Disabilities that we address on this site, including the inability to sit, the inability to bend, and the need to keyboard in bed
Automobile safety for the horizontal passenger
Computer setups for the horizontal:
Leg & Back Rests
Building Arm Slings
Tch Typist Armrest H&P Typist Armrest
Building Stilt Keybd
Building Kbd Holder
Build Laptop Holder
Build Laptop Cover
Build Paper Holder
Make Back Support
Computing on Back
Building Foam Desk
Build a Book Holder
Recliner with Desk
Computer setups for the back-lying
Computer setups for the reclining
Sleeping and reading
accessories for the
Reading and writing
stand for the standing
Music keyboard raiser
Tray holder and standing assistance acces- sory
Raised work trays for kitchen or workroom
Raised workbench for garage
Raised massage table
Raised sinks, faucets, and towel racks
Mattresses for TV watching and eating
Using a reacher device for dressing, picking things up, and grabbing things that are too high or low to reach without bending or straining
Toilet seat riser
Living Room Floor-Level Back-Lying Remote Holder
Living Room Back-Lying Remote Holder
Two High-Leverage Shower Knobs
Raised Shower Head
Remodeled Counter and Sink Faucet and Faucet Knobs in Bathroom and Kitchen
Left-Click Microswitch and Switch-Adapted Mouse
Xkeys for Easier Drag and Copy and Paste Functions
Bathtub Saddle Remodel for Safety
Do-It-Yourself Accessibility Wrench for Pool Filters and Valves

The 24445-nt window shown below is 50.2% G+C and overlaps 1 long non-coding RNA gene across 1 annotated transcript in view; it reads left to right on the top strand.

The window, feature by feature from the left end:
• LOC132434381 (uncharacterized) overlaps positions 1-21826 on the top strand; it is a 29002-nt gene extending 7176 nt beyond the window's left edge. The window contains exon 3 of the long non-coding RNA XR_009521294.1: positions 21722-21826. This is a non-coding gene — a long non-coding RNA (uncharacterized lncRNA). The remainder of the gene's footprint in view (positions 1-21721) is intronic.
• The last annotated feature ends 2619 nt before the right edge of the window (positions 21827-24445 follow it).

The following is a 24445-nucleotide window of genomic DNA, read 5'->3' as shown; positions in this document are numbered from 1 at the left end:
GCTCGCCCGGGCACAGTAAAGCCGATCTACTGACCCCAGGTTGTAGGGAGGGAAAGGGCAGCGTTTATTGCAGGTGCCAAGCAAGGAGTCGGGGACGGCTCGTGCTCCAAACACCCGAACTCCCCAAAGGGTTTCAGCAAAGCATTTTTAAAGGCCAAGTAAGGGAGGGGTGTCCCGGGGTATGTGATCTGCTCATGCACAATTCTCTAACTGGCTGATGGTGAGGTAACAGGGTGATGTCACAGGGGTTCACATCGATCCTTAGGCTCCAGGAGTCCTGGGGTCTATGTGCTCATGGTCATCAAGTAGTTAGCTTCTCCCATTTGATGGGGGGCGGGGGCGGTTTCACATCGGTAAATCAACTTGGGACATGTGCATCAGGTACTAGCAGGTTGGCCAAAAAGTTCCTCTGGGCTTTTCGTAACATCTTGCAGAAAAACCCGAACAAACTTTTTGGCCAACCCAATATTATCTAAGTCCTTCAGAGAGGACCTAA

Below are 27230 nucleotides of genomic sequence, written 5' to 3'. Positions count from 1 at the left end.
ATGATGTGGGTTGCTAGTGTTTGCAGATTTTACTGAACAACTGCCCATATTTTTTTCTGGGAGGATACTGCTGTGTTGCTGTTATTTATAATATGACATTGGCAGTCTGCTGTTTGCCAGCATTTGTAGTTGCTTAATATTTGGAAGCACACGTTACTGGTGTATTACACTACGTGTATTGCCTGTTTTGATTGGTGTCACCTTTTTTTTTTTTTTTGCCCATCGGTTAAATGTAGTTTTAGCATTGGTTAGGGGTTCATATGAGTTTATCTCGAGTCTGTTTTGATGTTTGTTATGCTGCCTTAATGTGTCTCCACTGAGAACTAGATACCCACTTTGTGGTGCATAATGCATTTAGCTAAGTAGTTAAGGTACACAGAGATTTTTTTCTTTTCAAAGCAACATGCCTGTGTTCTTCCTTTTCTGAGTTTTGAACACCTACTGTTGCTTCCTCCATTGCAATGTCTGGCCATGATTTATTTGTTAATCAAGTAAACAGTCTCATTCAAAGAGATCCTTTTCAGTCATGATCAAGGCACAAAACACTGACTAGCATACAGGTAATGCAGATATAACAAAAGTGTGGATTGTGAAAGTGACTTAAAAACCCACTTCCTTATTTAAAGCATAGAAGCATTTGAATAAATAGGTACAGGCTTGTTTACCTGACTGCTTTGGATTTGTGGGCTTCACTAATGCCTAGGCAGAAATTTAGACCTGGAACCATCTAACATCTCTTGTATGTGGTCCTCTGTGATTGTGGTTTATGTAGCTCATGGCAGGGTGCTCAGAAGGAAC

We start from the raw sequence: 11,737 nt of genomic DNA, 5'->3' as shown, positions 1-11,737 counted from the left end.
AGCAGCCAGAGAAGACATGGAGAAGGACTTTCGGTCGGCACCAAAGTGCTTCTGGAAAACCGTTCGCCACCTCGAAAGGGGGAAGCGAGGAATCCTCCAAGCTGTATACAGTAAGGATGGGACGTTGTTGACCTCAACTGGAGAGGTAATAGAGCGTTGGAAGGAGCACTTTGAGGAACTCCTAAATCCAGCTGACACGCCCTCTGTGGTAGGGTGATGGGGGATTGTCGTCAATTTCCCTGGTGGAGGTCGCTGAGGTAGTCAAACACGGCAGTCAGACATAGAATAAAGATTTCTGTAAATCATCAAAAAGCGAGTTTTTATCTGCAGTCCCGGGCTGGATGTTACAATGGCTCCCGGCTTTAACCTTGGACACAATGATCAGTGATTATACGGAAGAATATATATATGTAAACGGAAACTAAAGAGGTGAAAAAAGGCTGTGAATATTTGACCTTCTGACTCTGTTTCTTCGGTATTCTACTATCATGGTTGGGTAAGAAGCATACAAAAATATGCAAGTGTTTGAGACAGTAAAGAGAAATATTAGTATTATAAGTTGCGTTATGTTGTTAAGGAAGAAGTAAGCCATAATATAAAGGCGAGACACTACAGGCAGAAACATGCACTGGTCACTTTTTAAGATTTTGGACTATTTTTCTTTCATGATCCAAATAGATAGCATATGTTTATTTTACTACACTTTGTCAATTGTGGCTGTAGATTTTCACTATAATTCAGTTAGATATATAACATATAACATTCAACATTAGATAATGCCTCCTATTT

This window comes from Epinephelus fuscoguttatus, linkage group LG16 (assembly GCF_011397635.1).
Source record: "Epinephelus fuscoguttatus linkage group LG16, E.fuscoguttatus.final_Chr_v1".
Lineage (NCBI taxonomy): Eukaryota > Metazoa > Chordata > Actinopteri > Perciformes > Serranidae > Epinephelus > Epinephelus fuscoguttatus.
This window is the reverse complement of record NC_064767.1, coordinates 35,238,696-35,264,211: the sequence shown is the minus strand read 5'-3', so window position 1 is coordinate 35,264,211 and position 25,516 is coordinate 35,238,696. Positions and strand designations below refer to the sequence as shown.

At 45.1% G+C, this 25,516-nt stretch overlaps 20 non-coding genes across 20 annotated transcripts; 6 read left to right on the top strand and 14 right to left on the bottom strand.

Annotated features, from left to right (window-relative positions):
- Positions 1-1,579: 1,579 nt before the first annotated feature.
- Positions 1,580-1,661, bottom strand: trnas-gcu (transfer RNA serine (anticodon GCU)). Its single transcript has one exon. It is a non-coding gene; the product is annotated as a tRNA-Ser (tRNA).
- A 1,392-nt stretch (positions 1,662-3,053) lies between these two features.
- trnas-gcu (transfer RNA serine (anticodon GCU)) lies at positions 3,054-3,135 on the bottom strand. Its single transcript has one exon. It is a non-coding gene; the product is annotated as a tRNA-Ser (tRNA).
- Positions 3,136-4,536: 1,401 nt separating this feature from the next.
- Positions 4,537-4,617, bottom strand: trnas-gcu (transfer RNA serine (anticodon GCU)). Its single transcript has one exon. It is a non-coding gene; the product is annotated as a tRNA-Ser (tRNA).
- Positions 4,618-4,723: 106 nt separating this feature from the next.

Accessibility Pool Steps with Reduced Riser Height
Hot Tub with Safety Rail and Safety Pole
This device will hold your papers for reading or writing, and hold your books or 3-ring binders to study. It can be used standing or when lying in bed in various positions.
If you're in bed propped up on pillows, or your head is propped up on a hand whose forearm is sticking upward (not recommended—it's stressful), then you may be able to make do with nothing or with a simple clipboard. But people who can't sit or can't lie on their backs propped up must side-lie or stand for reading and/or writing, and they need helpful props to assist them.
See also Raised Work Trays for Kitchen or Workroom since this piece of furniture is essential for getting the most out of the writing stand.
In essence, the writing stand lets you tilt your work to the proper angle, while the raised work tray lets you raise your work to the proper height—so it goes without saying that you can use them together for a reading-or-writing-while-standing solution.
On the other hand, people who side-lie with their heads on pillows to read or write may end up needing their work tilted at all kinds of angles, depending on how they do it. So they need to vary the length of the prop stick accordingly, since a simple prop stick controls the tilt angle, as you'll see.
I built the writing stand so that it has a 5.5-inch prop stick of ¾-inch square molding with screws in each end. I use this stick to prop up the writing surface to a proper angle for standing. Both of the screws are quite long and can be unscrewed quite far to facilitate fine-tuning.
The screws' heads fit into indentations inside the stand. These were formed when I glued two separate 2-inch by 6-inch pieces (prop holders) of ¼-inch plywood with 3/8-inch holes drilled in their centers to the inner two surfaces of the stand with Tacky Glue.
I built the stand as 2 pieces (wings) of ¼-inch plywood paneling 10 inches wide and 13 inches tall that are hinged together with 2-inch by 1-inch hinges that are in turn fastened to the plywood with tiny flathead bolts and nuts. I drilled a ¼-inch hanging hole in the middle the bottom wing's 10-inch edge.
The edge of the bottom prop holder is 8.5 inches from the bottom wing's hinged edge, while the edge of the top prop holder is 7 inches from the top wing's hinged edge.
I added a ledge for papers and books to rest on, made from ¾-inch square molding. I made it only 5 inches wide, as hinge nuts were in the way—but this in no way diminishes functionality.
Reading and Writing Stand for Standing